Gallery: Germany and Italy Cancel Nuclear Power Plans in Wake of Japan’...

 

The German government announced this week that it is accelerating plans to close its nuclear power plants, and Italy is following suit with a one year moratorium. The announcement comes in the wake of the severe nuclear situation in Japan that followed the earthquake and resulting tsunami, and it is a clear indication of how quickly the political winds have shifted on the issue. Italy had planned on pushing nuclear power by referendum, and Germany has 17 reactors which it now plans to replace completely with renewable energy. German Chancellor’s Angela Merkel minced no words when she declared the situation in Japan a “catastrophe of apocalyptic dimensions.”

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7 Comments

  1. Dolores839 June 1, 2011 at 2:39 am

    We humans never learned to clean up after ourselves. Our waste is everywhere and in everything. The waste from nuclear power is just waiting to add to the general calamity we are ever willing to continue unchecked. Nuclear energy will never be safe if humans are in charge.

  2. SpecialFx March 28, 2011 at 2:24 am

    Andrew: the first thing said by Italian government after the Fukishima incident was “we’ll go ahead with our nuclear program”. Moratorium is inevitable and the real purpose was explained by Dieguito. Government still want a nuclear program.

  3. EricR March 27, 2011 at 10:45 pm

    @Andrew Michler, the issue of handling the waste is always going to be a purely political argument. France has been efficiently and safely managing their waste through reprocessing for some time now and there is even some limited reprocessing in the US (non-commercial). The politicos do not want to acknowledge the viability and common sense behind this because it will benefit a pro-nuclear stance which is unfavorable in some circles. The knee-jerk reaction that Germany and Italy have had will only make them more dependent on outside energy sources.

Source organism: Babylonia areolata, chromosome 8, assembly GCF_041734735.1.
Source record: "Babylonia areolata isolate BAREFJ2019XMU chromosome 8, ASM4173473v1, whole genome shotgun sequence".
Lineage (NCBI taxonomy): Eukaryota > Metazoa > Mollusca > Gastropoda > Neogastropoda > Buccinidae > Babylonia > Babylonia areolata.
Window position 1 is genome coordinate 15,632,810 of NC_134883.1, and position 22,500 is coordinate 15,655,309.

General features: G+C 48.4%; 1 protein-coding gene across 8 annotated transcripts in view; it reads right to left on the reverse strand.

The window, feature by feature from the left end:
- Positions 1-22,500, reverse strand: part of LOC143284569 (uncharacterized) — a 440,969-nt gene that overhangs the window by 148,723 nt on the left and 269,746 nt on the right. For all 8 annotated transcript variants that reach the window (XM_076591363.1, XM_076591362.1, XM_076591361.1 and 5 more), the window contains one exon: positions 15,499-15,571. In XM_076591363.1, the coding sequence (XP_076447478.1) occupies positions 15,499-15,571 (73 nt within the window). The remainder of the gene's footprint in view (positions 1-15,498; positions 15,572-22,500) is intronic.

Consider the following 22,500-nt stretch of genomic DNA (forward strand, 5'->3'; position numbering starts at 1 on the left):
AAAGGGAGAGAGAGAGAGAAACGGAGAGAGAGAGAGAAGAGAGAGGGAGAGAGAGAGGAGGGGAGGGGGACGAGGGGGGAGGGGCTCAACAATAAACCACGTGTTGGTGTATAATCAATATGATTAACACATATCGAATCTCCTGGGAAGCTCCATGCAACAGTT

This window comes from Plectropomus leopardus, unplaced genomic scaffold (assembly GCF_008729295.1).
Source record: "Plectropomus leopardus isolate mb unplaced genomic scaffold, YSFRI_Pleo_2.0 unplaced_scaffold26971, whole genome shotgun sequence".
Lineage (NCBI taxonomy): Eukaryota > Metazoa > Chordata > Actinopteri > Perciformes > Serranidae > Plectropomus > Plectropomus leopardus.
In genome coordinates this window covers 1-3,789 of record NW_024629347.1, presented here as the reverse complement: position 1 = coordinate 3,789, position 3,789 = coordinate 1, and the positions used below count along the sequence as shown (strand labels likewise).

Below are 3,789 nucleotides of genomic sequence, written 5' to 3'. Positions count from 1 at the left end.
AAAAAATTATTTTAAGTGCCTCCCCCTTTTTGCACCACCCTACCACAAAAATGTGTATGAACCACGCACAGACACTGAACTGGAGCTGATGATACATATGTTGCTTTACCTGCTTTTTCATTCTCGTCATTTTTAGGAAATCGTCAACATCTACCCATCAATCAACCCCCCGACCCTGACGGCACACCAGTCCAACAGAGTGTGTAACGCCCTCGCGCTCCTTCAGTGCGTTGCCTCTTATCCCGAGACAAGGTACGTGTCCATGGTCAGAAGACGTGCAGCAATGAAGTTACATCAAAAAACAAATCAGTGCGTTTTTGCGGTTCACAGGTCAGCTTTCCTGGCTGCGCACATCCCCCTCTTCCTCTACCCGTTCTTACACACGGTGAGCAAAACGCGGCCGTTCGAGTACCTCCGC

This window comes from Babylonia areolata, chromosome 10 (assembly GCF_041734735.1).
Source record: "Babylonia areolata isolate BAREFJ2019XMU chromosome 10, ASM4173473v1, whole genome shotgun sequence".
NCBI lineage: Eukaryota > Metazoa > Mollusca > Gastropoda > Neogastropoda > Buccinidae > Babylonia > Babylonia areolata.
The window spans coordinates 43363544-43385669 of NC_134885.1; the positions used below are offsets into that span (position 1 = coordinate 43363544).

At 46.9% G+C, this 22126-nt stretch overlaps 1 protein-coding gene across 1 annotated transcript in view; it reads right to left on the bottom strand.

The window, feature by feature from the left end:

It should also be stated that new reactor designs and technology include passive cooling and safety systems and consume fuel more efficiently which means that spent fuel coming out will be much less of a liability. The argument should not be that we should get rid of nuclear power, but that we need to be retiring our old faithful power plants and replacing them with new more safe and reliable plants of this current generation. I doubt that will ever be the cry of die hard solar/wind evangelists however.

  4. Marta March 27, 2011 at 9:32 am

    In Italy non yet! We will have a referendum on june.

  5. Dieguito March 27, 2011 at 4:29 am

    It’s necessary to clarify that Italian Government postponed Nuclear Plans, (maybe)to avoid a negative result of june’s Referendum. Referendum is proposed by politic oppositions against laws about nuclear plans and about Premier’s rescues by his processes.

    Now, by the emotive wave of Japan nuclear problems, it’s highly presumable that Referendum’ll get the quorum to be validated (50%+1 of electors which vote).

    And, if it gets the quorum, for sure the Oppositions votes will win, deleting Italian Nuclear plans and “save-premier” laws at the same time.

    Postponing nuclear plans for one year, means cooling public opinion’s emotion and fear for japanese disaster, and not allowing referendum to get quorum.

    Italy isn’t erasing anything about nuclear power. Government is simply (or probably) saving Premier by his processes…

  6. andrew michler March 25, 2011 at 8:58 pm

    @Caeman, nobody has addressed what to do with the spent fuel rods, something that is too often over looked or glossed over in the conversation. Germany clearly does not want to be stuck with the problem.

  7. caeman March 25, 2011 at 10:18 am

    I hope they discontinue airplanes and cars, next, because that is about as logical as discontinuing nuclear. Oh no, a 40-yr plant failed, with it’s 40-yr old technology! It is as if no one has actually read about the the new nuclear tech, smaller-is-better-and-safer stuff.

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